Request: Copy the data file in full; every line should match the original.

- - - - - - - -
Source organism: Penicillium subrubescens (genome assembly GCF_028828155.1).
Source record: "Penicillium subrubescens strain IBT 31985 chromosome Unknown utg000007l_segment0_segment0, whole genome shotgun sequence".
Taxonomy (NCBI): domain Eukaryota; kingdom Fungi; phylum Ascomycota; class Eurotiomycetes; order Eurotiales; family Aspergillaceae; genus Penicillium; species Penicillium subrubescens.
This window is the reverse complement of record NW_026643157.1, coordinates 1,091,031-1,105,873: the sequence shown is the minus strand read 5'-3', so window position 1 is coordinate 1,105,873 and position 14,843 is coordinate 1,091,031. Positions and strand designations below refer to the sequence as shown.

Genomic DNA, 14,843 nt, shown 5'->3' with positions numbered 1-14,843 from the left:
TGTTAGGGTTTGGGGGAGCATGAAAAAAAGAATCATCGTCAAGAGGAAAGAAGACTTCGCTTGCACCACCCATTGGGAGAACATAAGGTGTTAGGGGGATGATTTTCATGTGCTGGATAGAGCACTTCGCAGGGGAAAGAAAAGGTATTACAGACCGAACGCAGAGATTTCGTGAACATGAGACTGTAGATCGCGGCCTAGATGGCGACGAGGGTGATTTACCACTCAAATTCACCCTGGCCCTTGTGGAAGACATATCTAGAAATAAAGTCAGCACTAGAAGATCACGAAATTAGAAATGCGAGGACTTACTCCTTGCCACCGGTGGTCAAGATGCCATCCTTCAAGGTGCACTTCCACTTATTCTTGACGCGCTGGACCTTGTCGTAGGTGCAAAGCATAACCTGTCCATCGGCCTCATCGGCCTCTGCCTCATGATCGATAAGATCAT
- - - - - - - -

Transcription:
Source organism: Penicillium subrubescens (genome assembly GCF_028828155.1).
Source record: "Penicillium subrubescens strain IBT 31985 chromosome Unknown utg000007l_segment0_segment0, whole genome shotgun sequence".
Taxonomy (NCBI): domain Eukaryota; kingdom Fungi; phylum Ascomycota; class Eurotiomycetes; order Eurotiales; family Aspergillaceae; genus Penicillium; species Penicillium subrubescens.
This window is the reverse complement of record NW_026643157.1, coordinates 1,091,031-1,105,873: the sequence shown is the minus strand read 5'-3', so window position 1 is coordinate 1,105,873 and position 14,843 is coordinate 1,091,031. Positions and strand designations below refer to the sequence as shown.

Genomic DNA, 14,843 nt, shown 5'->3' with positions numbered 1-14,843 from the left:
TGTTAGGGTTTGGGGGAGCATGAAAAAAAGAATCATCGTCAAGAGGAAAGAAGACTTCGCTTGCACCACCCATTGGGAGAACATAAGGTGTTAGGGGGATGATTTTCATGTGCTGGATAGAGCACTTCGCAGGGGAAAGAAAAGGTATTACAGACCGAACGCAGAGATTTCGTGAACATGAGACTGTAGATCGCGGCCTAGATGGCGACGAGGGTGATTTACCACTCAAATTCACCCTGGCCCTTGTGGAAGACATATCTAGAAATAAAGTCAGCACTAGAAGATCACGAAATTAGAAATGCGAGGACTTACTCCTTGCCACCGGTGGTCAAGATGCCATCCTTCAAGGTGCACTTCCACTTATTCTTGACGCGCTGGACCTTGTCGTAGGTGCAAAGCATAACCTGTCCATCGGCCTCATCGGCCTCTGCCTCATGATCGATAAGATCAT